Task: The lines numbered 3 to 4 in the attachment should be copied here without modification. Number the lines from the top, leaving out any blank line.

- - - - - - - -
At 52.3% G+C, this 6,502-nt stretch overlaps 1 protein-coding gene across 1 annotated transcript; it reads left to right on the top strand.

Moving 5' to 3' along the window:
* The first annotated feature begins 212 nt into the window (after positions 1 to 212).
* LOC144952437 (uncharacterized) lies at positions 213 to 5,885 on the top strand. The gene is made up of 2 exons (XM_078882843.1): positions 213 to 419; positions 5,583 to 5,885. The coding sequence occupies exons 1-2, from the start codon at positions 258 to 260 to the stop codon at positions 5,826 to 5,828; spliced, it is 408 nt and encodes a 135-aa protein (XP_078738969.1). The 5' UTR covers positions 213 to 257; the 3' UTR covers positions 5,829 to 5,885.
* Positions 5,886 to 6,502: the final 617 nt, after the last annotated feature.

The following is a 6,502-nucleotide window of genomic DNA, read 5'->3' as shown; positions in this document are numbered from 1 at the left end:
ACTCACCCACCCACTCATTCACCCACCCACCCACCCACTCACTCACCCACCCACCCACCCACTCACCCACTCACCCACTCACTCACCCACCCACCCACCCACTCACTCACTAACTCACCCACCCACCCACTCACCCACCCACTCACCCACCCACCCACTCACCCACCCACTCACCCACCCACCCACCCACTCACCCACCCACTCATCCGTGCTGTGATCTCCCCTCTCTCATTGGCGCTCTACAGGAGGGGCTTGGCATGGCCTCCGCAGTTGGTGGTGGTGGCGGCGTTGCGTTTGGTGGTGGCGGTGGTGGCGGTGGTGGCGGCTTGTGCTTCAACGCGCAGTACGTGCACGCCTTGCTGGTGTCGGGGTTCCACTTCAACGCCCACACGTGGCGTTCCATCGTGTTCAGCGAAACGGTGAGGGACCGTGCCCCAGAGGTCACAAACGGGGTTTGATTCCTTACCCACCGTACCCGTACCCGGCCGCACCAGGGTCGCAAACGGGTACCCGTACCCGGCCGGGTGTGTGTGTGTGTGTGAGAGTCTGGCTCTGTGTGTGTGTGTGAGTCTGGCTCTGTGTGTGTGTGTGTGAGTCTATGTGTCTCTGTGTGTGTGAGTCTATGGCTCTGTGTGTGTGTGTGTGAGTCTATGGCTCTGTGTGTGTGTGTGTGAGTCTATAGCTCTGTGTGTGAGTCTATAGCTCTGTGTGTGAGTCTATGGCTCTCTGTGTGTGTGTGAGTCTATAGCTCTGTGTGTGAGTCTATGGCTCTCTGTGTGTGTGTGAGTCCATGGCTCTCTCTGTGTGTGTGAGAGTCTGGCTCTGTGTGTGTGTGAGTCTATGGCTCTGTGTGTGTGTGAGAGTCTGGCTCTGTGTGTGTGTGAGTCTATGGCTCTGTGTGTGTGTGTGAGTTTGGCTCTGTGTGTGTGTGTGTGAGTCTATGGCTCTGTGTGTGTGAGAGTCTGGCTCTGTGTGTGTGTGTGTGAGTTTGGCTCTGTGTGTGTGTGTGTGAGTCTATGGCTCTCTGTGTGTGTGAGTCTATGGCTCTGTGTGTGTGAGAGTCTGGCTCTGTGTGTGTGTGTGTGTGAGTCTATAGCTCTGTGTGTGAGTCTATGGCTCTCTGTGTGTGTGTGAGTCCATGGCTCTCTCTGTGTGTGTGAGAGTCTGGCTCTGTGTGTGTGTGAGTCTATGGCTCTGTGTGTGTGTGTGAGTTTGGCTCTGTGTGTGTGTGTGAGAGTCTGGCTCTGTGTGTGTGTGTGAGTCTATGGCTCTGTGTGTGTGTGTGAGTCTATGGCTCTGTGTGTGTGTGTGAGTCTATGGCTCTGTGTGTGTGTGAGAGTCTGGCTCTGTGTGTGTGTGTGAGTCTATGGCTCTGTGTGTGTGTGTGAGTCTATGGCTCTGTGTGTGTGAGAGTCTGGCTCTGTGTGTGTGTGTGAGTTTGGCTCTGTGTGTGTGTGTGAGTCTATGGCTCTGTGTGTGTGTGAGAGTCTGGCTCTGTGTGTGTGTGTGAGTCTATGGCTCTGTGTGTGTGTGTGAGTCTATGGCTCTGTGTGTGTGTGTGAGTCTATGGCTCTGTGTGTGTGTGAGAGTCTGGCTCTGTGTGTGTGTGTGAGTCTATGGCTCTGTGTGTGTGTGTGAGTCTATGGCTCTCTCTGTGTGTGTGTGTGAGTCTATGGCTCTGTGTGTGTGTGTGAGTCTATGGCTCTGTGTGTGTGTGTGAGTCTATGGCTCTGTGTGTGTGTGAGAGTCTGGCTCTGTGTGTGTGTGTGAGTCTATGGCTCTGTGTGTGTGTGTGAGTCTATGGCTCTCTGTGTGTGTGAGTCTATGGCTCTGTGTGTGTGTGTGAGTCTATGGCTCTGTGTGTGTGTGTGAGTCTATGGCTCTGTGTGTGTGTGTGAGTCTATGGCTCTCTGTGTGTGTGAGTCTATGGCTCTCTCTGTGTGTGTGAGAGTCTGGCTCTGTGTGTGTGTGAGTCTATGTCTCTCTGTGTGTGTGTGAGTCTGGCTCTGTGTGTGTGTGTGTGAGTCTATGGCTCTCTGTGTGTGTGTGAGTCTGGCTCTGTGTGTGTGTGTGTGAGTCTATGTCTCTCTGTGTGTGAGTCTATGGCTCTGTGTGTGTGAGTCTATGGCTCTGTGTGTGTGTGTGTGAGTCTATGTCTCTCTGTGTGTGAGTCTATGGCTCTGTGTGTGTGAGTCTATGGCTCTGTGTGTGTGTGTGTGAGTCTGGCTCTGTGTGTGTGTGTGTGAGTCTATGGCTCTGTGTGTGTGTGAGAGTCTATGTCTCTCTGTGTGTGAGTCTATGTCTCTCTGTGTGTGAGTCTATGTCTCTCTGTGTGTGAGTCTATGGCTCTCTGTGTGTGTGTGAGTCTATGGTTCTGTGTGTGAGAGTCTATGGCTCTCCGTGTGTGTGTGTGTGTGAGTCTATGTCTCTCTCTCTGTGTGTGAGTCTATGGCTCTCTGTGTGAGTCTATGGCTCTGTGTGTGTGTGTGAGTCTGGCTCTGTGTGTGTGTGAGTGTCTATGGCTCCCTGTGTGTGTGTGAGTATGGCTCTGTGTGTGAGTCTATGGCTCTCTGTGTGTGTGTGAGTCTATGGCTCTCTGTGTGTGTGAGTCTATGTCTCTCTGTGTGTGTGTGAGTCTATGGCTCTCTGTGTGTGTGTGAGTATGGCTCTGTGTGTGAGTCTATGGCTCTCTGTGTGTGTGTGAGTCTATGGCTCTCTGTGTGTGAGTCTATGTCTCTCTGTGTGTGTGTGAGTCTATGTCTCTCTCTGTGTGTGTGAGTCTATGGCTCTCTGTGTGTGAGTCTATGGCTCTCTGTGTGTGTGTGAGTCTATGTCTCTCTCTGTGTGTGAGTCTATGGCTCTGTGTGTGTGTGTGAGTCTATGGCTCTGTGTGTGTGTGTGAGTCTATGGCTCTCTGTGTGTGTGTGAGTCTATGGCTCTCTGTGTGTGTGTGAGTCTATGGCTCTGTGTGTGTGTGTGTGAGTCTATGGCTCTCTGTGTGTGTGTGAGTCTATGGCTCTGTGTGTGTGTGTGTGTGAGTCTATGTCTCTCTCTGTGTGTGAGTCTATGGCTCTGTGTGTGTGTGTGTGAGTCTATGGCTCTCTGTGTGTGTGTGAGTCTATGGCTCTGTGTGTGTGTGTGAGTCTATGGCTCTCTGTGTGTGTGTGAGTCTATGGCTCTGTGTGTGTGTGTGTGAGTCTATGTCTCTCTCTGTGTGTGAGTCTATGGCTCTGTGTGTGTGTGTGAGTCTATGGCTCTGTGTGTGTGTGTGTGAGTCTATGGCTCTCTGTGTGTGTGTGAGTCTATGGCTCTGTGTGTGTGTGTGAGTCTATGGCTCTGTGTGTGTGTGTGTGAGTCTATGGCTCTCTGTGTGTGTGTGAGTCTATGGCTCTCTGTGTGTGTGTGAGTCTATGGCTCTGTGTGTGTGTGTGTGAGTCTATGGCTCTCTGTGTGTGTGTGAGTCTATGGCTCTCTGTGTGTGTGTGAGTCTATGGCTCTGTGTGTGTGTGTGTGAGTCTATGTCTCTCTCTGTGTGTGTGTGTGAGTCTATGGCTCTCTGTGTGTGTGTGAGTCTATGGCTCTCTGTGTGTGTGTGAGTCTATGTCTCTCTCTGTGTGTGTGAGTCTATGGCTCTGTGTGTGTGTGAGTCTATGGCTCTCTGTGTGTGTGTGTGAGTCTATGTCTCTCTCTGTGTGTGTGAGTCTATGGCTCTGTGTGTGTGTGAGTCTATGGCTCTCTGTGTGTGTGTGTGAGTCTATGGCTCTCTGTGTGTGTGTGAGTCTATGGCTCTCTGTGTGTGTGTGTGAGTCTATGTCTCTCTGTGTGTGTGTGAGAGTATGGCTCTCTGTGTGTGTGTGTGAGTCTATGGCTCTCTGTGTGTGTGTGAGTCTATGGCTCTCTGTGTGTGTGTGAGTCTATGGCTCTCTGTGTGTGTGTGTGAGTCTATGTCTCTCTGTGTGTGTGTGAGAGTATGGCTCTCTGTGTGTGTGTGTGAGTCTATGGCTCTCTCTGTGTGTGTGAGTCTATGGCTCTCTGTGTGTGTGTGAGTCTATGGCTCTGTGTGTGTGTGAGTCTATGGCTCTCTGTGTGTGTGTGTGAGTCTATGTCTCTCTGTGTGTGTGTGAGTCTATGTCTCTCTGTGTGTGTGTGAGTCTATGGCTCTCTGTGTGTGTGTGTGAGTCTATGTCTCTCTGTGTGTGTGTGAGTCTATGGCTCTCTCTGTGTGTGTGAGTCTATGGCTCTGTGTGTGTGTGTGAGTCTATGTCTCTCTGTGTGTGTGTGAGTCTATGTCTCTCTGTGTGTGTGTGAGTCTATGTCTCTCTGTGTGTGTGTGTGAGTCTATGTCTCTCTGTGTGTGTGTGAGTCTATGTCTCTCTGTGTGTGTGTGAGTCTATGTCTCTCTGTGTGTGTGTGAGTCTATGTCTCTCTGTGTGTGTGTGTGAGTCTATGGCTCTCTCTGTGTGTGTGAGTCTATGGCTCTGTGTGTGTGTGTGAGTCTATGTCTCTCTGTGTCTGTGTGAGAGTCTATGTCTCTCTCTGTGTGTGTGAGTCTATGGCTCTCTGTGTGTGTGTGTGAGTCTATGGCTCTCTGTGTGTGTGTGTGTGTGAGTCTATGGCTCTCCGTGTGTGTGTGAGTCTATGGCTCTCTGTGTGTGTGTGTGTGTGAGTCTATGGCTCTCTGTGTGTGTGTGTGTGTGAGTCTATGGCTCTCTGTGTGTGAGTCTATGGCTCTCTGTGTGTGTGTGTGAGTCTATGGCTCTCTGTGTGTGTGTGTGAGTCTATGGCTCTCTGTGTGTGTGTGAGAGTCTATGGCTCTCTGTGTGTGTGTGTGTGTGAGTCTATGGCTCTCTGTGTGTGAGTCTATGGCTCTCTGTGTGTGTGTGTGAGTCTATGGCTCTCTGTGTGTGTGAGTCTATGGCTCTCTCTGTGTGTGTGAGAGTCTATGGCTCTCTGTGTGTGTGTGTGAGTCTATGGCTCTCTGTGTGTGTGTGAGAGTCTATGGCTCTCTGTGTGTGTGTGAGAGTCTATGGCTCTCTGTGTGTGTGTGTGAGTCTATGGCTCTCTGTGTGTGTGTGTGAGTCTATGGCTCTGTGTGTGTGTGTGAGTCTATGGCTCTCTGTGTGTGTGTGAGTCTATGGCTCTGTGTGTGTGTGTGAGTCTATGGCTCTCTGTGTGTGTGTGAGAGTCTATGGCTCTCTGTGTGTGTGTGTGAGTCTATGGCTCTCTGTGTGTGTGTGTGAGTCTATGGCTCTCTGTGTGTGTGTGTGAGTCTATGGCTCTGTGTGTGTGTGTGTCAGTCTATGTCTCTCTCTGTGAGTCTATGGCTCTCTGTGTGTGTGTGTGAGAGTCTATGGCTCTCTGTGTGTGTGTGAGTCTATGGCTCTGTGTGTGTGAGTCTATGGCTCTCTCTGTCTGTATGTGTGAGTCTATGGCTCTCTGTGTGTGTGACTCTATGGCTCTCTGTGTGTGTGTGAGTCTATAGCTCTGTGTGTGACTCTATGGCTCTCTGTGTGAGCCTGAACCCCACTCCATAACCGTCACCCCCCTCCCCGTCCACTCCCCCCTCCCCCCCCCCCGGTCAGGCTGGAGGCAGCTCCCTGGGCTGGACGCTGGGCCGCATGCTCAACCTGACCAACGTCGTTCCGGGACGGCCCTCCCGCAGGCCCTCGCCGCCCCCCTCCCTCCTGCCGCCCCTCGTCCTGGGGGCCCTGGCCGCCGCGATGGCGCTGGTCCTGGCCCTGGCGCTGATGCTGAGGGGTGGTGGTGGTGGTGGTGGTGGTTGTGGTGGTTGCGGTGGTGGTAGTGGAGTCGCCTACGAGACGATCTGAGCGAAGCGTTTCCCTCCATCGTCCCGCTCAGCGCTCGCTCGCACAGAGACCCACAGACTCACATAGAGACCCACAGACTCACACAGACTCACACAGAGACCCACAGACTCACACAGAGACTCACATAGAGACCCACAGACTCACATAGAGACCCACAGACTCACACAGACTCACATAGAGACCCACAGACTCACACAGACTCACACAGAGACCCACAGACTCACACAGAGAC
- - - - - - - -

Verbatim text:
* The first annotated feature begins 212 nt into the window (after positions 1 to 212).
* LOC144952437 (uncharacterized) lies at positions 213 to 5,885 on the top strand. The gene is made up of 2 exons (XM_078882843.1): positions 213 to 419; positions 5,583 to 5,885. The coding sequence occupies exons 1-2, from the start codon at positions 258 to 260 to the stop codon at positions 5,826 to 5,828; spliced, it is 408 nt and encodes a 135-aa protein (XP_078738969.1). The 5' UTR covers positions 213 to 257; the 3' UTR covers positions 5,829 to 5,885.